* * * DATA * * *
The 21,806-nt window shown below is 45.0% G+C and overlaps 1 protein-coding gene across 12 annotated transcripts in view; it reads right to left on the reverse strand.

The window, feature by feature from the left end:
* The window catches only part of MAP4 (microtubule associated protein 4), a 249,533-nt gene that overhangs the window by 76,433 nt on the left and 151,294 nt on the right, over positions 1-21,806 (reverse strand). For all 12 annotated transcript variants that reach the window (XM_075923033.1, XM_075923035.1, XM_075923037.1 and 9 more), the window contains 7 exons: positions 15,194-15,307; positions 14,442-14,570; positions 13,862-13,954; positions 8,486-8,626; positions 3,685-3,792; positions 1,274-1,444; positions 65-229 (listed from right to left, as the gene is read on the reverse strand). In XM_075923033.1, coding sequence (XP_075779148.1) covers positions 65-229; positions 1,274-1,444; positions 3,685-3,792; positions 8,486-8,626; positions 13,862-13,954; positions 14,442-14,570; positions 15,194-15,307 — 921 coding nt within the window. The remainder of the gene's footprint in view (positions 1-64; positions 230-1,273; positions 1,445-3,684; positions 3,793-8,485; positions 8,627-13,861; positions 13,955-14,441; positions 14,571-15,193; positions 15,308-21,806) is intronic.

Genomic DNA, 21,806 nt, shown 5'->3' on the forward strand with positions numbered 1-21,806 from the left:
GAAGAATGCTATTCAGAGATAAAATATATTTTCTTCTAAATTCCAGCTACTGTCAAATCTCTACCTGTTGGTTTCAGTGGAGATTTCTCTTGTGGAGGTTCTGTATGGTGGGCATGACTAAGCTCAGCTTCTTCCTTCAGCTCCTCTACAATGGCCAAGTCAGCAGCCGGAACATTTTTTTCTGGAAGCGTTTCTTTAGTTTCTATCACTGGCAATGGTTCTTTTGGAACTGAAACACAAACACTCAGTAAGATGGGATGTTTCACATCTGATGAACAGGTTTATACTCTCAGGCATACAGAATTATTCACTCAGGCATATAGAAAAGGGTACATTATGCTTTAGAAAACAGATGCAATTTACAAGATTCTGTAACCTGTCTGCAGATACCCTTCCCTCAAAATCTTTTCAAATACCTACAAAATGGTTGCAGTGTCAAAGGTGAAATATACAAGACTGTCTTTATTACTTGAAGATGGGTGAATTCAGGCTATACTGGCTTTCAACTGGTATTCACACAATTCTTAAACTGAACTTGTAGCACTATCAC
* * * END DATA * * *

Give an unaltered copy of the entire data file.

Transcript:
The 21,806-nt window shown below is 45.0% G+C and overlaps 1 protein-coding gene across 12 annotated transcripts in view; it reads right to left on the reverse strand.

The window, feature by feature from the left end:
* The window catches only part of MAP4 (microtubule associated protein 4), a 249,533-nt gene that overhangs the window by 76,433 nt on the left and 151,294 nt on the right, over positions 1-21,806 (reverse strand). For all 12 annotated transcript variants that reach the window (XM_075923033.1, XM_075923035.1, XM_075923037.1 and 9 more), the window contains 7 exons: positions 15,194-15,307; positions 14,442-14,570; positions 13,862-13,954; positions 8,486-8,626; positions 3,685-3,792; positions 1,274-1,444; positions 65-229 (listed from right to left, as the gene is read on the reverse strand). In XM_075923033.1, coding sequence (XP_075779148.1) covers positions 65-229; positions 1,274-1,444; positions 3,685-3,792; positions 8,486-8,626; positions 13,862-13,954; positions 14,442-14,570; positions 15,194-15,307 — 921 coding nt within the window. The remainder of the gene's footprint in view (positions 1-64; positions 230-1,273; positions 1,445-3,684; positions 3,793-8,485; positions 8,627-13,861; positions 13,955-14,441; positions 14,571-15,193; positions 15,308-21,806) is intronic.

Genomic DNA, 21,806 nt, shown 5'->3' on the forward strand with positions numbered 1-21,806 from the left:
GAAGAATGCTATTCAGAGATAAAATATATTTTCTTCTAAATTCCAGCTACTGTCAAATCTCTACCTGTTGGTTTCAGTGGAGATTTCTCTTGTGGAGGTTCTGTATGGTGGGCATGACTAAGCTCAGCTTCTTCCTTCAGCTCCTCTACAATGGCCAAGTCAGCAGCCGGAACATTTTTTTCTGGAAGCGTTTCTTTAGTTTCTATCACTGGCAATGGTTCTTTTGGAACTGAAACACAAACACTCAGTAAGATGGGATGTTTCACATCTGATGAACAGGTTTATACTCTCAGGCATACAGAATTATTCACTCAGGCATATAGAAAAGGGTACATTATGCTTTAGAAAACAGATGCAATTTACAAGATTCTGTAACCTGTCTGCAGATACCCTTCCCTCAAAATCTTTTCAAATACCTACAAAATGGTTGCAGTGTCAAAGGTGAAATATACAAGACTGTCTTTATTACTTGAAGATGGGTGAATTCAGGCTATACTGGCTTTCAACTGGTATTCACACAATTCTTAAACTGAACTTGTAGCACTATCAC